One person's entertainment can be baffling, annoying or distressful to another

JANET'S WORLD

April 01, 2007|By JANET GILBERT

I am suspicious of clowns.

First of all, they don't say anything, ever. We're supposed to guess what they're trying to communicate - and yet their makeup frequently belies their true emotions. What's more, their costumes seem to be designed to obscure faces and genders.

I don't think I have coulrophobia, which is the intense fear of clowns, because I can be in the presence of clowns. I am just more baffled by their appeal, and perhaps even a little bored by them.

Great. Now a convention of clowns is going to descend upon me to prove they are neither baffling nor boring. Maybe I haven't been exposed to exceptional clowns - I'll admit that's a possibility. I suppose if we consider the performers in Cirque du Soleil and the Blue Man Group clown-cousins, well, I'd have to reconsider. But as far as circus or birthday clowns go - frankly, I just don't get it.

I was a different kind of kid, more likely to be surprised and thrilled if a Kabuki actor or someone dressed as Brunhilde showed up at my birthday party. I guess I was destined to be the lone, bespectacled 6-year-old sitting on the bleachers at the circus, confused about why outcomes I could predict a mile away were supposed to be uproariously funny. The big clown is going to ride the teeny bicycle and fall off. The downtrodden clown is going to get a bucket of water dumped on his head. Some clown is ultimately going to get shot out of a cannon.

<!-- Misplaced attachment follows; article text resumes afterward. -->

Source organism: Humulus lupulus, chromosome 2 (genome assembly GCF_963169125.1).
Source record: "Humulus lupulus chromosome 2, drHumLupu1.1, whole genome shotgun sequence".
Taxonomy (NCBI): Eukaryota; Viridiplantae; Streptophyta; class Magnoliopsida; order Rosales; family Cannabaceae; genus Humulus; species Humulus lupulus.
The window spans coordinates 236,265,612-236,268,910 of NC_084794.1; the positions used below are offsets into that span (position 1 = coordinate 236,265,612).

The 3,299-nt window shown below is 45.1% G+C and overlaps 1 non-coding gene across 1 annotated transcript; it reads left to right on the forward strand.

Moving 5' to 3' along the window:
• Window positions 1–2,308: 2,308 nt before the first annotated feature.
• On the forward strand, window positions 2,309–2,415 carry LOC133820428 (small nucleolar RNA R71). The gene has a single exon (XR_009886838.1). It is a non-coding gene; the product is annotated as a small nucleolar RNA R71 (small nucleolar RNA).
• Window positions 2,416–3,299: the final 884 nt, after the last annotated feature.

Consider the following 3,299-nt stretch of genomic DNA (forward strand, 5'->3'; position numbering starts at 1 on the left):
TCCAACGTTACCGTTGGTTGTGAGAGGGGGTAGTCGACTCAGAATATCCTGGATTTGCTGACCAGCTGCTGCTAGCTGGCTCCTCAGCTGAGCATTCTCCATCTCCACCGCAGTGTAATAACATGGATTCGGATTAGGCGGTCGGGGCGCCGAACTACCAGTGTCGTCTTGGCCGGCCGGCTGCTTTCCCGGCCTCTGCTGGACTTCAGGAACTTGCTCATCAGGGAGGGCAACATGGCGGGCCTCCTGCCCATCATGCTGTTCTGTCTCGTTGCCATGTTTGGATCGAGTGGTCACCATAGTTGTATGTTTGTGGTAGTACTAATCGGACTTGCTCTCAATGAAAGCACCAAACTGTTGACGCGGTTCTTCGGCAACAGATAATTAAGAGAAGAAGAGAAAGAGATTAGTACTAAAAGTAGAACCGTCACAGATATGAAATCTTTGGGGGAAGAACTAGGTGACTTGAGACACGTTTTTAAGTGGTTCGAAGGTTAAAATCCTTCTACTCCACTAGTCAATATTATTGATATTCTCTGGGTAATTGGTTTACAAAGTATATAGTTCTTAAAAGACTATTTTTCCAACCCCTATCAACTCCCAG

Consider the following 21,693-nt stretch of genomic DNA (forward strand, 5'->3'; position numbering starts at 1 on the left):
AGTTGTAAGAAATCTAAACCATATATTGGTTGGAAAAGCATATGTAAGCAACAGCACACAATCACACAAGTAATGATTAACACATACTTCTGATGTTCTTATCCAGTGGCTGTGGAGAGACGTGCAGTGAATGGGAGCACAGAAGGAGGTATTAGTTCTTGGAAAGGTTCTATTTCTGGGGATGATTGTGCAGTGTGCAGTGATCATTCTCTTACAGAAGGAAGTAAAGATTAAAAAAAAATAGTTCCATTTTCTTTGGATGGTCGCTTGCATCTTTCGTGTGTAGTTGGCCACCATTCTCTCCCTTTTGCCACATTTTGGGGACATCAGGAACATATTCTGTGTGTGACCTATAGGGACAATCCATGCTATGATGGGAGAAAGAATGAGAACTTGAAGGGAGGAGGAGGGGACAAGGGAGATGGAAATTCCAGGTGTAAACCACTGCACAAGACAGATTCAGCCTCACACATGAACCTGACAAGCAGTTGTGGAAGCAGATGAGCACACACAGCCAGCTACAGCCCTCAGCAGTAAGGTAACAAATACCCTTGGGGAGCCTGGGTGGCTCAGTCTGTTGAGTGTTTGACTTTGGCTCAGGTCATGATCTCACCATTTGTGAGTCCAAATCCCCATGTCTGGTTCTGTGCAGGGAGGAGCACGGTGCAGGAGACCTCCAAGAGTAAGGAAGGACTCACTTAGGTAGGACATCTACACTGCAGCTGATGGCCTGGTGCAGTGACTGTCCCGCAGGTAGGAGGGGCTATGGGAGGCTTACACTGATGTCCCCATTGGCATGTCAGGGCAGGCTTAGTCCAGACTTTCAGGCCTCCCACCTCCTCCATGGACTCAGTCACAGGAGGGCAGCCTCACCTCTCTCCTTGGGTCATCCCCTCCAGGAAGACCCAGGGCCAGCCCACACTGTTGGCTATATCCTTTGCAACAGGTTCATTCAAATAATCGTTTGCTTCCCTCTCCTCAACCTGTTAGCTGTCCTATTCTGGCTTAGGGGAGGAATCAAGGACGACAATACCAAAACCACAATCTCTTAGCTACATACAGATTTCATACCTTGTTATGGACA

People around me would be laughing hysterically, holding up their little children to see the clowns. I was unmoved.

But there are a lot of things that the general public finds amusing that I find oddly disturbing.

For example, there is a particular stretch of U.S. 40 up by the Beltway that I don't like to drive because of the gyrating tubular windsock giants, wildly undulating and gesticulating as I pass.

Who likes these things? They give me an eerie feeling. It's like someone temporarily animated Edvard Munch's The Scream.

The windsock giants demand attention; they appear to breathe and move, albeit in an otherworldly way. They jerk upright and twist to point at you, then whip around and falter, collapsing on the ground until the next stiff breeze. They seem to be desperately trying to communicate something - I think they might be in some sort of grave danger. They want to get away, but tragically, they are resigned to live tethered to the auto showroom or the carpet outlet.

Another scary icon on U.S. 40 never fails to alarm me - the "King" on the sign outside the Enchanted Forest Shopping Center - not to be confused with the Charmed Woodland Shopping Center or the Magical Jungle Shopping Center. Next time you're in the area, take a good look at this bizarre little man. He is precisely the sort I would tell my children to steer clear of, with his peculiar, leering expression. I'm all for saving the Enchanted Forest, but the King must go.

I think I'm going to write a horror-film screenplay, where Christo and Jeanne-Claude, the artists who conceived of "The Gates" in New York's Central Park, decide to do their next piece in Howard County, featuring windsock giants. They install them outside major gathering places, such as athletic fields, grocery stores, schools, and my office at The Sun - the Starbucks on U.S. 40.

But at night, the windsock figures rip themselves off of their tie-downs and turn into - you guessed it - clowns! Led by the Enchanted Forest King, they round us all up into Centennial Park and pull paper flower arrangements from our sleeves, squirt us with trick watches and twist balloons into poodles until we are one severely amused yet agitated county.

Now that's my idea of scary.

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